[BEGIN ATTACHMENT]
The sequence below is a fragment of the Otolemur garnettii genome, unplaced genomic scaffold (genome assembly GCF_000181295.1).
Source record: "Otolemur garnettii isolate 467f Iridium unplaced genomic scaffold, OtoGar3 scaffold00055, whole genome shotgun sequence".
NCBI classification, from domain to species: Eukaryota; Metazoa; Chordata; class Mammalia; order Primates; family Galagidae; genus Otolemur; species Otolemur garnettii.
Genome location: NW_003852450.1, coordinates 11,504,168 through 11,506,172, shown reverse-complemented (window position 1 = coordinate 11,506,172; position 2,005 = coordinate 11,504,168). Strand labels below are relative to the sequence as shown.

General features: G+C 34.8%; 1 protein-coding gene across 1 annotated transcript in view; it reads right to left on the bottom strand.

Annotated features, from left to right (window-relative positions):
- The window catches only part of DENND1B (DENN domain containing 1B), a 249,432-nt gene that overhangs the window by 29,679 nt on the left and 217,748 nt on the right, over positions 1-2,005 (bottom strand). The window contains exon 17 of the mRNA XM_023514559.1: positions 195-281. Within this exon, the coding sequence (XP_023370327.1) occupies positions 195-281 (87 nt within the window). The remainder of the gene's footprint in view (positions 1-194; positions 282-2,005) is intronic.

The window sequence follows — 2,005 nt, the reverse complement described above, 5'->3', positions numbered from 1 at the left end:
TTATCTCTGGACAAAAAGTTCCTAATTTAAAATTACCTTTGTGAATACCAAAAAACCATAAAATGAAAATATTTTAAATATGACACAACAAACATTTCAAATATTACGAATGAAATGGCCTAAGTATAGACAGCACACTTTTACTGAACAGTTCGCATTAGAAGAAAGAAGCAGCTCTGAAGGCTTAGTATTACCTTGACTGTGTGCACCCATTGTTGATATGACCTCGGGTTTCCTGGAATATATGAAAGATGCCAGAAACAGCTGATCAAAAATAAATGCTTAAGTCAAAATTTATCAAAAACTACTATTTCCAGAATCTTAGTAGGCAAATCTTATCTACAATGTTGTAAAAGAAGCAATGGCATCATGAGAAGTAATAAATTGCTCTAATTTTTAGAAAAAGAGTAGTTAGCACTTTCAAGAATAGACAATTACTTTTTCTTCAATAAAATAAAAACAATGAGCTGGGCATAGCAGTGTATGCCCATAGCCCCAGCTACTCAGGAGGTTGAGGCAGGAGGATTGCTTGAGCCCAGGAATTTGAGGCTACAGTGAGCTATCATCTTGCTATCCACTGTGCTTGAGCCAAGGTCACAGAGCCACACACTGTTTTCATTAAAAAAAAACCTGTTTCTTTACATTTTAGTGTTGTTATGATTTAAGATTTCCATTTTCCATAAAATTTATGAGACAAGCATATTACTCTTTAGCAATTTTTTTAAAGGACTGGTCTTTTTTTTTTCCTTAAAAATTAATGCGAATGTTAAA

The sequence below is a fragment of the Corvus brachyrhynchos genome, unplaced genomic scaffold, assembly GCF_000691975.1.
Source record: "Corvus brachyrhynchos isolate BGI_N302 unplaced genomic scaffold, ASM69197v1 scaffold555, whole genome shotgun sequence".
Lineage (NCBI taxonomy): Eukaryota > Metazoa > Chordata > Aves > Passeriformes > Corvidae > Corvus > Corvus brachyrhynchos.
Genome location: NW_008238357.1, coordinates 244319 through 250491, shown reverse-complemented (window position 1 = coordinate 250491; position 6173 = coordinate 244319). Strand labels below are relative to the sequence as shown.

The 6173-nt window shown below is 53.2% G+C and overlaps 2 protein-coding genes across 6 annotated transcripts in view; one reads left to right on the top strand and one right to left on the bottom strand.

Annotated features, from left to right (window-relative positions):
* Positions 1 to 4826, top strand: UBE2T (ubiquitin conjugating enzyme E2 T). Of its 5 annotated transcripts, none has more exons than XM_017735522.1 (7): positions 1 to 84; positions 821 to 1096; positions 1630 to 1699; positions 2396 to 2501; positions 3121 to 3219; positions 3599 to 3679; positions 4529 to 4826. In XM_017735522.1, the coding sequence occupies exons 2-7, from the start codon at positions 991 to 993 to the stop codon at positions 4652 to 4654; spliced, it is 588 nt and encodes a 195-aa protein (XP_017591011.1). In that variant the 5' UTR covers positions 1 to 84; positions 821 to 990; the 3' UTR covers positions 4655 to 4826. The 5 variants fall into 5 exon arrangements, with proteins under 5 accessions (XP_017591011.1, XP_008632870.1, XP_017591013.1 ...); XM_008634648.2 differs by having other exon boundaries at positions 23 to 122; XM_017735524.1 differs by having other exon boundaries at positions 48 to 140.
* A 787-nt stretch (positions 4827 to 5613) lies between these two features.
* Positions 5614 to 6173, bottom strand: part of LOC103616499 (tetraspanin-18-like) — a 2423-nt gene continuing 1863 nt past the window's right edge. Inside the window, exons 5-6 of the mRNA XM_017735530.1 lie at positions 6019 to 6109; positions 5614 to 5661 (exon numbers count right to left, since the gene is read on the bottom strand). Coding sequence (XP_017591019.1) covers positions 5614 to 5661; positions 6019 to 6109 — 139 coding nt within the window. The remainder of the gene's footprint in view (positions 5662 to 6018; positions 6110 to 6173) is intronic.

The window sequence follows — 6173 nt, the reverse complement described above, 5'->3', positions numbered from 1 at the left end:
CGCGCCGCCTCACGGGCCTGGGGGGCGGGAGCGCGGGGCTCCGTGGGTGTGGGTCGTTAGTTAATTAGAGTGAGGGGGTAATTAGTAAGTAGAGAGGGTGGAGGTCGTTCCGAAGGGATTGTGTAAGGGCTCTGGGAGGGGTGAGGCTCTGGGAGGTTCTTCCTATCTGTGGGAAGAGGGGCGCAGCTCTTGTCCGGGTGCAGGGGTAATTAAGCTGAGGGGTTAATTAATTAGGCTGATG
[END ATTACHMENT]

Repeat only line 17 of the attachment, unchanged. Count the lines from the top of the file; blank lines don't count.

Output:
* A 787-nt stretch (positions 4827 to 5613) lies between these two features.